Congressional Republicans to Let Export-Import Bank Expire
June 24, 2015
Congressional Republicans are poised to deal a sharp blow to their traditional allies in the business community by allowing the federal Export-Import Bank to go out of business at the end of the month.
• Congressional Republicans are poised to deal a sharp blow to their traditional allies in the business community by allowing the federal Export-Import Bank to go out of business at the end of the month. The 81-year-old bank is a federal agency that was created during the Depression and which makes and guarantees loans to help overseas buyers purchase U.S. products. Over the past year, outside conservative groups have denounced the bank as crony capitalism, pressuring fellow Republicans to go along. [Associated Press]
• The U.S. is asking Vietnam, a major garments exporter, to cut out Chinese textiles. In an effort to bolster American exporters, the U.S. is now stipulating that countries joining its new Pacific trade zone cut back on imports from China. The goal of the deal is to create new markets in Vietnam for the U.S. textile industry, which employs a quarter of a million Americans and exported $20 billion last year. This proposal is meeting resistance from businesses and officials who say it will disrupt global supply chains. [WSJ]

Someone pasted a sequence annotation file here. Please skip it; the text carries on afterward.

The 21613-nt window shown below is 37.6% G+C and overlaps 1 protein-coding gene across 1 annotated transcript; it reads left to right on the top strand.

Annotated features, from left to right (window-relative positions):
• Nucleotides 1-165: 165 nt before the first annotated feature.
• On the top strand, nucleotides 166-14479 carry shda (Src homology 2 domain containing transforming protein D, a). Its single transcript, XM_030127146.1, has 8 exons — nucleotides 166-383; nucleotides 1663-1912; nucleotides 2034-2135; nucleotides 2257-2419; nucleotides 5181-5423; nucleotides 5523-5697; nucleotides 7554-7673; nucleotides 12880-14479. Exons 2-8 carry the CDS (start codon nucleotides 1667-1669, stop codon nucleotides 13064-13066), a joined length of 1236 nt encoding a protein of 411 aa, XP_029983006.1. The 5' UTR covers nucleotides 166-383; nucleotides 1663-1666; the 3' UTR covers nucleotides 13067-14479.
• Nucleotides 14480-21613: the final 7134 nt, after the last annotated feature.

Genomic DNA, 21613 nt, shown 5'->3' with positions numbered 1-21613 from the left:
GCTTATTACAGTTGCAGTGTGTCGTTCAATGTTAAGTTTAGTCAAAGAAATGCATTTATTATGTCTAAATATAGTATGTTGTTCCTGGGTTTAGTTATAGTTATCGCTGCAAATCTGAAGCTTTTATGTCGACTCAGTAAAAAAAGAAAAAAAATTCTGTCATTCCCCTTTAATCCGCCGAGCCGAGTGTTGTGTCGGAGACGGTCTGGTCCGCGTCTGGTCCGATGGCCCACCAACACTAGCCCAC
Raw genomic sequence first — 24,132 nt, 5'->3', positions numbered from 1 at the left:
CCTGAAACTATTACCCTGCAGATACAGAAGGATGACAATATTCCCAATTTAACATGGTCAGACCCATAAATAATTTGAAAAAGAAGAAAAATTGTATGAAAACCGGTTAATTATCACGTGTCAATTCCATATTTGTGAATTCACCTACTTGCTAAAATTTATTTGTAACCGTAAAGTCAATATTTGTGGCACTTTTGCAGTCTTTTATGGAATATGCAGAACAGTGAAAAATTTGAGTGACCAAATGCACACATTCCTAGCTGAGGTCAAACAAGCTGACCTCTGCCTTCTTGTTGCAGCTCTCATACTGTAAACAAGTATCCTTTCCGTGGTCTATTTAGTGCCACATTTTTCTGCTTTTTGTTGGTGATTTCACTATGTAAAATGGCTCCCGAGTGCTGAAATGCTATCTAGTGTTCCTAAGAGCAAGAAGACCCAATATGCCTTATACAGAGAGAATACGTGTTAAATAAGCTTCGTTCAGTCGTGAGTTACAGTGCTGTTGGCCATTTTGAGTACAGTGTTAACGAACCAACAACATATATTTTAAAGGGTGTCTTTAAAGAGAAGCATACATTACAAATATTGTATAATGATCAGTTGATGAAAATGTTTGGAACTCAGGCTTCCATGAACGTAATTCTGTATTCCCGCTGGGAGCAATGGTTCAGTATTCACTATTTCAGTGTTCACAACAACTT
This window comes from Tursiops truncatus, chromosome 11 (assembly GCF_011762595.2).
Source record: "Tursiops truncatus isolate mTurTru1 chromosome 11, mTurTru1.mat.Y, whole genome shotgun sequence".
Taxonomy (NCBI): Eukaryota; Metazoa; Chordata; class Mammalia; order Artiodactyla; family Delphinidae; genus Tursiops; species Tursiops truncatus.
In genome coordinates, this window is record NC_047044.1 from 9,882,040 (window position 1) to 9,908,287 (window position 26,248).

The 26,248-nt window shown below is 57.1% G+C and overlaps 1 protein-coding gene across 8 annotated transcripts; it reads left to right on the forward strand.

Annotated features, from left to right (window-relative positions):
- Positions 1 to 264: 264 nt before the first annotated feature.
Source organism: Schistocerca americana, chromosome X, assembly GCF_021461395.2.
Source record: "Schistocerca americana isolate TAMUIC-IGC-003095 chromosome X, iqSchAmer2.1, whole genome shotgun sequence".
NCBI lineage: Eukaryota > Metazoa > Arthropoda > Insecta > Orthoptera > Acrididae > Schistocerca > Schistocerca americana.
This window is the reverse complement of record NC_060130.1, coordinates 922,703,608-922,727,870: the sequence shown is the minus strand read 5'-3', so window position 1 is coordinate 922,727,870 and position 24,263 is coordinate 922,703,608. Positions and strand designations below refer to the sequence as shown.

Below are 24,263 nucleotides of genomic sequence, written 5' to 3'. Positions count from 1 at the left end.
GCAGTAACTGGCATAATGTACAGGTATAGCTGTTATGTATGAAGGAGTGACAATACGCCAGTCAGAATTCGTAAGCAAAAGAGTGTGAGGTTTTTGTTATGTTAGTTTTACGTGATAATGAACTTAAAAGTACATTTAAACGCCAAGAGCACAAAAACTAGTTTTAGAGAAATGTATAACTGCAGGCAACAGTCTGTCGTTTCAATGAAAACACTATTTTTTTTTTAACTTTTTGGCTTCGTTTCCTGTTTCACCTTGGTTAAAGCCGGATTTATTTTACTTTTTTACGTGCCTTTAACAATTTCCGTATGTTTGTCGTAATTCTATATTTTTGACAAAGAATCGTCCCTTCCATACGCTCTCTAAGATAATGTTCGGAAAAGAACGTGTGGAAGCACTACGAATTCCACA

Economic Indicators & News
• The U.S. first-quarter GDP slowdown was less severe than previously estimated, raising expectations for stronger growth later in 2015. GDP, the broadest sum of goods and services produced across the economy, contracted at a 0.2% seasonally adjusted annual rate in the first quarter, the Commerce Department said Wednesday. Consumer spending, representing more than two-thirds of economic output, grew at a 2.1% rate in the first quarter, as opposed to the previous estimate of 1.8%. Economists expect the economy will strengthen later in the year, but it remains to be seen if growth can break out of the ~2% range that it has maintained throughout most of the economic expansion that began in 2009. [WSJ]